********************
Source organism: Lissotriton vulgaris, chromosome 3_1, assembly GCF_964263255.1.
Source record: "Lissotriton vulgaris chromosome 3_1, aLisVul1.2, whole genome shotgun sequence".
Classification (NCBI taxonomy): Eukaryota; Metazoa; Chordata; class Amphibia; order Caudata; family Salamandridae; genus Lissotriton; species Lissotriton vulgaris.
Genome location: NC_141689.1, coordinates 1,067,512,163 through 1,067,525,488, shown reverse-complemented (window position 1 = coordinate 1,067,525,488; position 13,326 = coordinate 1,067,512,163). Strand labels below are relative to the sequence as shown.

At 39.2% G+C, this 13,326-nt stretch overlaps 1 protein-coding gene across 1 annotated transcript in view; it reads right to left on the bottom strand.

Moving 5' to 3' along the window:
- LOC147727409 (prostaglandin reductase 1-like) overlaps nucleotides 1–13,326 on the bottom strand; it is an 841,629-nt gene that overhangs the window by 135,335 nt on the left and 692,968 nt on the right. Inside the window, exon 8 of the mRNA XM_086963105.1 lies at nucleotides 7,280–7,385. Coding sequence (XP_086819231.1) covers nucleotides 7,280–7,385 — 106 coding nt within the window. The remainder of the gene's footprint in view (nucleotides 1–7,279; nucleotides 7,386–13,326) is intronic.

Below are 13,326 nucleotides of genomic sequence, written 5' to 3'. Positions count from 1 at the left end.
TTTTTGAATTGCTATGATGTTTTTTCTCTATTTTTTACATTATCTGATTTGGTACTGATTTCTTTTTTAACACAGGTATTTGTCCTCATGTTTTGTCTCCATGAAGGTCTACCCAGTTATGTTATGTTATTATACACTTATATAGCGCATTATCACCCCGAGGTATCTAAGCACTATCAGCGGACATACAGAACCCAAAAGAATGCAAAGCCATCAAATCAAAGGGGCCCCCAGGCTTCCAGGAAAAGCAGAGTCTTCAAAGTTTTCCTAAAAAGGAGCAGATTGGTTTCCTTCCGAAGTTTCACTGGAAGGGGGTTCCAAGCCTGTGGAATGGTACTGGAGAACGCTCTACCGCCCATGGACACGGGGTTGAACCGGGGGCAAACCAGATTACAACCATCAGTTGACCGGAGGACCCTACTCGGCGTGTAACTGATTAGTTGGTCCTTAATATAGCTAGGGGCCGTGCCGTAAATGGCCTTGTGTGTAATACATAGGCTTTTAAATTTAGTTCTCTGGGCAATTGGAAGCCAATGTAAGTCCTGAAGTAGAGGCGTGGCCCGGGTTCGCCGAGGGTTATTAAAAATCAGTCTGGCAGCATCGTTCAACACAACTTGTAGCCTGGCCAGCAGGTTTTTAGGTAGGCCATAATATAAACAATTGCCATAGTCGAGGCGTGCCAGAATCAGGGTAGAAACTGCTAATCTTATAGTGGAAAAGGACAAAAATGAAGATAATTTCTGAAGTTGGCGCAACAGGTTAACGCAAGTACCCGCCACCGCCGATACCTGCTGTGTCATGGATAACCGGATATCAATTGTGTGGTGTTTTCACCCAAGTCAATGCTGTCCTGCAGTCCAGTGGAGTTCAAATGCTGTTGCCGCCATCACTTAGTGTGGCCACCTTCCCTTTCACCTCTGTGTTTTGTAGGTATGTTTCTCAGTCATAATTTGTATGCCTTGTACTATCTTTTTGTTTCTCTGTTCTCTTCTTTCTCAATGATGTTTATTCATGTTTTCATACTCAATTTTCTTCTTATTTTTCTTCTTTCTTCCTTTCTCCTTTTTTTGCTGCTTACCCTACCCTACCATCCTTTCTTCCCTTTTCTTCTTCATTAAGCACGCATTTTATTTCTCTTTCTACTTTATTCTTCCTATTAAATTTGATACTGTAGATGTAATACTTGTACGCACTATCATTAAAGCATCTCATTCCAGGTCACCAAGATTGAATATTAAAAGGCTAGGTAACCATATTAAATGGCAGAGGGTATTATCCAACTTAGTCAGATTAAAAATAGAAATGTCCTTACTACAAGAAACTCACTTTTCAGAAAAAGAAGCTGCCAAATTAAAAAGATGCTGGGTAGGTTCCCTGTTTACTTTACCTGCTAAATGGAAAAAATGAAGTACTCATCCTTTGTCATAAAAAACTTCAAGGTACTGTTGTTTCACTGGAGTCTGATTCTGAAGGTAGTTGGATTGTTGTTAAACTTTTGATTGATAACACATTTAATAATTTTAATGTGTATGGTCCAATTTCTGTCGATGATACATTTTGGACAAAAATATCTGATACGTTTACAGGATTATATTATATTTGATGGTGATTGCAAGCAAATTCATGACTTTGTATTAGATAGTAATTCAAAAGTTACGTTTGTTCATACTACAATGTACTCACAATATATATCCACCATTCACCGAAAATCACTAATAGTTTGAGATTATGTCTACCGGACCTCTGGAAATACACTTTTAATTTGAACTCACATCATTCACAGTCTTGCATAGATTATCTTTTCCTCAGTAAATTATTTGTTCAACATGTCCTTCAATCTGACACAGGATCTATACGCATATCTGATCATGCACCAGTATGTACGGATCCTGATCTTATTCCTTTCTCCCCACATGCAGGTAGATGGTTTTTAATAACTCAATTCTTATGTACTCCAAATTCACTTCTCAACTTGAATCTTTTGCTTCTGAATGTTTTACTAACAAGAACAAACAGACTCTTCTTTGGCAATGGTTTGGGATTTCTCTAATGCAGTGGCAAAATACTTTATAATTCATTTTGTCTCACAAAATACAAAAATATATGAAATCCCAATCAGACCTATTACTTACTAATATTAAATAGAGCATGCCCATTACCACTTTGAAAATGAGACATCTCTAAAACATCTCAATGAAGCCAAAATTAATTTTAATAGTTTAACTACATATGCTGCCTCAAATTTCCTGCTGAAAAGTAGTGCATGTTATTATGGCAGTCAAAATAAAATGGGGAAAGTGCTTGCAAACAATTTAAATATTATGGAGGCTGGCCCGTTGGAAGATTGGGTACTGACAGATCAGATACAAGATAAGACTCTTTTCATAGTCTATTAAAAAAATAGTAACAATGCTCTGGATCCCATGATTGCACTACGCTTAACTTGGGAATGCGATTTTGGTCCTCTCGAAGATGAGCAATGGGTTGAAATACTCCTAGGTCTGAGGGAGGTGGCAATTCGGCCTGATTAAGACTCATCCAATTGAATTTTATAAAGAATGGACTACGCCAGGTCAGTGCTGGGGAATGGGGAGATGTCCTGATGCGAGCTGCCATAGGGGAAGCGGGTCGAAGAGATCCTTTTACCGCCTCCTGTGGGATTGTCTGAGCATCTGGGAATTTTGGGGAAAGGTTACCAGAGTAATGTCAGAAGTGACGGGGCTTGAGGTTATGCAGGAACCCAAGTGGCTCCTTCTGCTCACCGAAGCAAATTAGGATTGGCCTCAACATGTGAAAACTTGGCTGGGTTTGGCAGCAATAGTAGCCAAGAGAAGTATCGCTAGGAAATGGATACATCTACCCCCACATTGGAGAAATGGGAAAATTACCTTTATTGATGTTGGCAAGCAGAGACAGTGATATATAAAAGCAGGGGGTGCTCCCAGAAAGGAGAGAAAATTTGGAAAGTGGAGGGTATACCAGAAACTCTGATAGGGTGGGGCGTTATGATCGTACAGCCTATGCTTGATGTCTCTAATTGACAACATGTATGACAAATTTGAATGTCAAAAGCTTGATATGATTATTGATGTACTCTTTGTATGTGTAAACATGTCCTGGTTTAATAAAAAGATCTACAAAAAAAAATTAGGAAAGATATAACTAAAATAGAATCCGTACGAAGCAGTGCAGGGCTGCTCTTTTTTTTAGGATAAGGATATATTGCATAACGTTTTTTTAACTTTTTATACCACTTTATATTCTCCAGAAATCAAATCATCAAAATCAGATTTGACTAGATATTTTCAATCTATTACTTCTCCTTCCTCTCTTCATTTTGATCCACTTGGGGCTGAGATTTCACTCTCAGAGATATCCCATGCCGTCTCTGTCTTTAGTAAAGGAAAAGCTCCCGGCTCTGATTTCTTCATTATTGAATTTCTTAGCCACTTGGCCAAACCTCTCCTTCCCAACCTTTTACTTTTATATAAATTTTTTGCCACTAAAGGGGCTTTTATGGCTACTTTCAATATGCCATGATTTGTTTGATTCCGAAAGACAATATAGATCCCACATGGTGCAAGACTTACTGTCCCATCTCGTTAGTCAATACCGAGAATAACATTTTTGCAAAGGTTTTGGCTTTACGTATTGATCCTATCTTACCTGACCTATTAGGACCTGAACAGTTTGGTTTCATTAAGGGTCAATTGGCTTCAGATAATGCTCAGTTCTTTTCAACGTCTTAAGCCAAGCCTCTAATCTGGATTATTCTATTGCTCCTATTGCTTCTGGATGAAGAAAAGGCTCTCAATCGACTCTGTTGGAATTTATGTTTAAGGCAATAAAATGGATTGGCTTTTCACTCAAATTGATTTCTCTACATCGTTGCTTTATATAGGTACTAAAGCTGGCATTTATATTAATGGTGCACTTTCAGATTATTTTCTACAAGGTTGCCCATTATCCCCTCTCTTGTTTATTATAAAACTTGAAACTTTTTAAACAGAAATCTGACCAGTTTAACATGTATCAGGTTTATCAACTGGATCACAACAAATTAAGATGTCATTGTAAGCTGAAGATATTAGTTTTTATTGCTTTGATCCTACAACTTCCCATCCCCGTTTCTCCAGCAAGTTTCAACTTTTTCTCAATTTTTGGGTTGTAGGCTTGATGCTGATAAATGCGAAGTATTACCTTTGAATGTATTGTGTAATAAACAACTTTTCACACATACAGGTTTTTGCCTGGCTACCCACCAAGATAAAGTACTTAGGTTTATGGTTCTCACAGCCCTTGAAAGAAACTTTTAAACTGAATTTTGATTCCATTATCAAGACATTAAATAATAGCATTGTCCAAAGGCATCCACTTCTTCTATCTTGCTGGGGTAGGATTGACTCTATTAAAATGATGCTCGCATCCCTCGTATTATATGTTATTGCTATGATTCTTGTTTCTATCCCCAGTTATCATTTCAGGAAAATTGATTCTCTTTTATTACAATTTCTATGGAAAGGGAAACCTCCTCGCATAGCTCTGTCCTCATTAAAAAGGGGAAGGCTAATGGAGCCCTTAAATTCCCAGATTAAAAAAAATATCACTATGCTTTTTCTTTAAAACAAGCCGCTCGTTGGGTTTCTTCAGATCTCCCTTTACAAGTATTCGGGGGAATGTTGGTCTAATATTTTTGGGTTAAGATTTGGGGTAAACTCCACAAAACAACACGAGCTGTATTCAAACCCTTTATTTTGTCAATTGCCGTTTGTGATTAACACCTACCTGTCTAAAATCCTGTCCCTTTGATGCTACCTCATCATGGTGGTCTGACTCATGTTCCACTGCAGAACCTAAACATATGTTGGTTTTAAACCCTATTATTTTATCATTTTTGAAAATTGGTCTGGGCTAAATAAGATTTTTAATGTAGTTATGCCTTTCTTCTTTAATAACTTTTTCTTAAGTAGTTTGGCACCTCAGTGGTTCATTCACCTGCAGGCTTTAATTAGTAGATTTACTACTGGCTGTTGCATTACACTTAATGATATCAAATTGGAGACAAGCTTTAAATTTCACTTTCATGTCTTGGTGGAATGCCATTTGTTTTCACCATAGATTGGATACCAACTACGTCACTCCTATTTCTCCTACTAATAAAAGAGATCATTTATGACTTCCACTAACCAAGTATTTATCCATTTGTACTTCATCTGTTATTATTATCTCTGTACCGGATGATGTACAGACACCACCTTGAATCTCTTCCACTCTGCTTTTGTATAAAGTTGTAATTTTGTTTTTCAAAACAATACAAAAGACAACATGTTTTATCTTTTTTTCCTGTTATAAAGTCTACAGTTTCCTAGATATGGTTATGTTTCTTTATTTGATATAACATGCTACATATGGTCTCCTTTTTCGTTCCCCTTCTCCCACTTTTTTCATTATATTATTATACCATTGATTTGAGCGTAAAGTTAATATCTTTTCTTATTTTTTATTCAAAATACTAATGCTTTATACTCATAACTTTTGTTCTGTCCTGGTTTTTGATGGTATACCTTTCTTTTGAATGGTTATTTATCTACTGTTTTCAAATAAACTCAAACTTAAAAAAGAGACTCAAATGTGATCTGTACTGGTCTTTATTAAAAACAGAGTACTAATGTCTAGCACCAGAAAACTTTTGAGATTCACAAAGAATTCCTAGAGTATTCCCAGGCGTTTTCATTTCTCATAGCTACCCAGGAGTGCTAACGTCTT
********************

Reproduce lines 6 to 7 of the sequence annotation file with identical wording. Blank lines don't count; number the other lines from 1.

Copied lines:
Moving 5' to 3' along the window:
- LOC147727409 (prostaglandin reductase 1-like) overlaps nucleotides 1–13,326 on the bottom strand; it is an 841,629-nt gene that overhangs the window by 135,335 nt on the left and 692,968 nt on the right. Inside the window, exon 8 of the mRNA XM_086963105.1 lies at nucleotides 7,280–7,385. Coding sequence (XP_086819231.1) covers nucleotides 7,280–7,385 — 106 coding nt within the window. The remainder of the gene's footprint in view (nucleotides 1–7,279; nucleotides 7,386–13,326) is intronic.